WALL STREET JOURNAL: Medical Education Goes Woke
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If you need medical testing or treatment, don‘t you want to be treated by skilled medical personnel who know what they‘re doing? 

Or is it more important that the medical personnel who hold your life in their hands are ideologically woke?

The Wall Street Journal reports that medical education may be about to go woke.  That‘s what the AAMC wants. 

What is the AAMC?

The Association of American Medical Colleges (AAMC) is a nonprofit based in Washington, D.C., that represents and advises medical schools. It also has influence with the Liaison Committee on Medical Education, the national accreditor that sets med-school standards. So when the AAMC tells schools to revise how they teach, America’s future physicians will be obliged to listen.

 The AAMC also administers MCAT—the Medical College Admissions Test.

So what is the AAMC doing?

The AAMC recently released a report describing the new “diversity, equity and inclusion competencies” that medical students and residents will be expected to master. Practicing physicians who work at teaching hospitals may also soon be required to undergo this form of, well, political re-education.
[Medical Education Goes Woke, by the Editorial Board, Wall Street Journal, July 26, 2022]

What does this consist of?

As a starting point, aspiring doctors will have to become fluent in woke concepts such as “intersectionality,” which the AAMC defines as “overlapping systems of oppression and discrimination that communities face based on race, gender, ethnicity, ability, etc.” Med students who managed to avoid learning critical race theory in college will now get an immersive course.

They will also be expected to demonstrate “knowledge of the intersectionality of a patient’s multiple identities”—not to be confused with personality disorders—and “how each identity may result in varied and multiple forms of oppression or privilege related to clinical decisions and practice.” This sounds as if every medical diagnosis will have to be made with an accompanying political and sociological analysis.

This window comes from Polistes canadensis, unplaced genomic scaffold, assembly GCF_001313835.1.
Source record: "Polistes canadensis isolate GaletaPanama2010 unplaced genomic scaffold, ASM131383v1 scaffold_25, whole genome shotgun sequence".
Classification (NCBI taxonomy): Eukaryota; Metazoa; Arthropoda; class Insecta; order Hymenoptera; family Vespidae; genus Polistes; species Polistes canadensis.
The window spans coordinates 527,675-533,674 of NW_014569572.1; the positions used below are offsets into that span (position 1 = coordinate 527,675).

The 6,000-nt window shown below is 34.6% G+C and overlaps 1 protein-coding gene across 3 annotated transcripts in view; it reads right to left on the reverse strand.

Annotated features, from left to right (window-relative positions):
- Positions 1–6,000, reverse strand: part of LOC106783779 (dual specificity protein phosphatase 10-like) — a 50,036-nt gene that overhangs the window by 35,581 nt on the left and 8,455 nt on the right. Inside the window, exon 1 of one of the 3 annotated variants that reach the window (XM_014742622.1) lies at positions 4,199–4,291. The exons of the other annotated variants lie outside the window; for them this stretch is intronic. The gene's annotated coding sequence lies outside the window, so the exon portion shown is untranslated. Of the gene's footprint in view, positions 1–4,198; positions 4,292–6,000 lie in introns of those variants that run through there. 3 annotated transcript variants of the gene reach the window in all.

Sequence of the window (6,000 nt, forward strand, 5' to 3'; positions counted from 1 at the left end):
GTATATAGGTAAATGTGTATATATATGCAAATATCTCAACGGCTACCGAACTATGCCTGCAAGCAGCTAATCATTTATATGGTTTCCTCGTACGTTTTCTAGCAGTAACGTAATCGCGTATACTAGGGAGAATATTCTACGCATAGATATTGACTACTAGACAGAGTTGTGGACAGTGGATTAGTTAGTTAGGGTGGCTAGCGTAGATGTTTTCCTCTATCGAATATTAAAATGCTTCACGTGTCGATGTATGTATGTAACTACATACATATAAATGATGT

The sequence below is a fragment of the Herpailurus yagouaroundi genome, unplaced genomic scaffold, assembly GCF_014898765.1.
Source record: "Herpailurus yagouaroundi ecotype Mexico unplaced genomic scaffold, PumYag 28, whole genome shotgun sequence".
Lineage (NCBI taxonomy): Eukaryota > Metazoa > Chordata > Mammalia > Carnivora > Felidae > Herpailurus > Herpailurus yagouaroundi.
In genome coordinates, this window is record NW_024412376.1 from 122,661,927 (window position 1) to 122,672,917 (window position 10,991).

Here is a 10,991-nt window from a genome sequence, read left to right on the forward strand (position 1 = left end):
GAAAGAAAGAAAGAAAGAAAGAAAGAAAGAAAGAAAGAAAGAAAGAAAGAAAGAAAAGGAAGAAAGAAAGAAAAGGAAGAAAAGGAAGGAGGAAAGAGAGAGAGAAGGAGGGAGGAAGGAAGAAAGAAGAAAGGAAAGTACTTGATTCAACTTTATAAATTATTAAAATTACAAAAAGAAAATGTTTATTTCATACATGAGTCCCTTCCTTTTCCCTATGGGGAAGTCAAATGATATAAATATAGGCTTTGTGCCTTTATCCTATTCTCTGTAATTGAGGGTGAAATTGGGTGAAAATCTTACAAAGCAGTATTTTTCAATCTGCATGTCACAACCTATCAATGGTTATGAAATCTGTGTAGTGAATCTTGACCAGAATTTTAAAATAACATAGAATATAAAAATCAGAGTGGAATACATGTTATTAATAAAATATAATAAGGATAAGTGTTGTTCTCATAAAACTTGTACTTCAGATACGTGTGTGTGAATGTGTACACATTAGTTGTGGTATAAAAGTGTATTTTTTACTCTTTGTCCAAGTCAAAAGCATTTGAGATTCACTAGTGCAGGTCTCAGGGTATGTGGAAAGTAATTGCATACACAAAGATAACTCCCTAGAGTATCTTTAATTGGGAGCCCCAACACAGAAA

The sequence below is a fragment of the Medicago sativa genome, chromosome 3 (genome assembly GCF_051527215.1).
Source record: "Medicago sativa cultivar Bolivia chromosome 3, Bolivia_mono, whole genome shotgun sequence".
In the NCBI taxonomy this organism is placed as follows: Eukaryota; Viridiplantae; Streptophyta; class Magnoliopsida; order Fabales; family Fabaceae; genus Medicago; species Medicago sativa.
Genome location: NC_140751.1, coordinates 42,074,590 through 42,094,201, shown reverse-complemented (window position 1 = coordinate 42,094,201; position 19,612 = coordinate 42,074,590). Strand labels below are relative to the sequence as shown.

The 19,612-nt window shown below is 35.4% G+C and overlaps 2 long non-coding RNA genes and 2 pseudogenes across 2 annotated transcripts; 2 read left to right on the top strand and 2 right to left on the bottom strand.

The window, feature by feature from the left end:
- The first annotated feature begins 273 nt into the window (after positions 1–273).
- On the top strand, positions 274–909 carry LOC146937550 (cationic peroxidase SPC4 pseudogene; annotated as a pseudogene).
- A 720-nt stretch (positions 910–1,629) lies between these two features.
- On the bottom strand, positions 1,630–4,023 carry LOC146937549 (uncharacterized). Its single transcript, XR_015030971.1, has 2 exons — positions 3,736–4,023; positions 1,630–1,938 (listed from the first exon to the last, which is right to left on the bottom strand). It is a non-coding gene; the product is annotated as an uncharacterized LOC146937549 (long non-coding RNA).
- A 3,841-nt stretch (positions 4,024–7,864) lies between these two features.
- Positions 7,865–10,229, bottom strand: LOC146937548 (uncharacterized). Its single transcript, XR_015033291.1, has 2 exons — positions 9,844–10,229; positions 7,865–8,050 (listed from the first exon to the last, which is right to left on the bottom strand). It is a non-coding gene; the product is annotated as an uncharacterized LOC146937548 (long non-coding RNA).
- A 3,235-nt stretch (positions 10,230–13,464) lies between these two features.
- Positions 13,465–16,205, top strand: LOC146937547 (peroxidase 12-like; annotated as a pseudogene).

Don‘t future doctors have enough to do studying medical science, without learning this kind of stuff?

Aspiring doctors will have to learn that race is a “social construct that is a cause of health and health care inequities, not a risk factor for disease.” Yet racial or ethnic groups do sometimes have a greater propensity for certain health problems. For instance, black women are at higher risk for a type of breast cancer known as triple-negative and women of Ashkenazi Jewish heritage are at greater risk of the BRCA gene mutation.

Relationships between race and disease aren’t always well understood, but knowing they exist can improve minority patient outcomes. It doesn’t help patients with immediate needs for a doctor to assume that their condition is really about the “systems of power, privileges, and oppression” in society.

There are genetic differences between human groups that are medically relevant.  Denying such differences, and chalking them up to “systems of power, privileges, and oppression“ could kill patients.   Apparently, these fanatics don‘t care about that. 

Med students will also be expected to articulate how their own “identities, power, and privileges (e.g., professional hierarchy, culture, class, gender) influence interactions with patients” as well as “the impact of various systems of oppression on health and health care (e.g. colonization, White supremacy, acculturation, assimilation).”

Once again, don‘t medical students have enough to do studying medical science?

Most young people who pursue a career in medicine want to help patients. Now they will be taught that “an intricate web of social, behavioral, economic, and environmental factors, including access to quality education and housing, have greater influence on patients’ health than physicians do,” AAMC leaders write in a StatNews op-ed trumpeting their new woke curriculum. The implicit message is that the best way to help patients is to expand the size and scope of government.

Social and economic circumstances clearly can affect individual health behavior. But the hyper-class and -racial consciousness that the AAMC wants to instill in doctors may result in worse care for minorities. “Systems of oppression” as a standard of analysis could easily become medical fatalism.

So how is this going to affect standards in the medical profession?

AAMC leaders write further in StatNews that “we believe this topic deserves just as much attention from learners and educators at every stage of their careers as the latest scientific breakthroughs.” That sounds dangerous. Will learning about mRNA technology or the latest treatment for melanoma take a back seat to new theories of cultural appropriation?

Medical training is difficult, and medical students ought to be able to devote as much time possible to knowledge and skills that will actually help patients.  

America faces a looming and severe doctor shortage as baby boomers retire. It won’t help attract prospective doctors to tell top students they must attend to their guilt as racial and political oppressors before they can diagnose your cancer.



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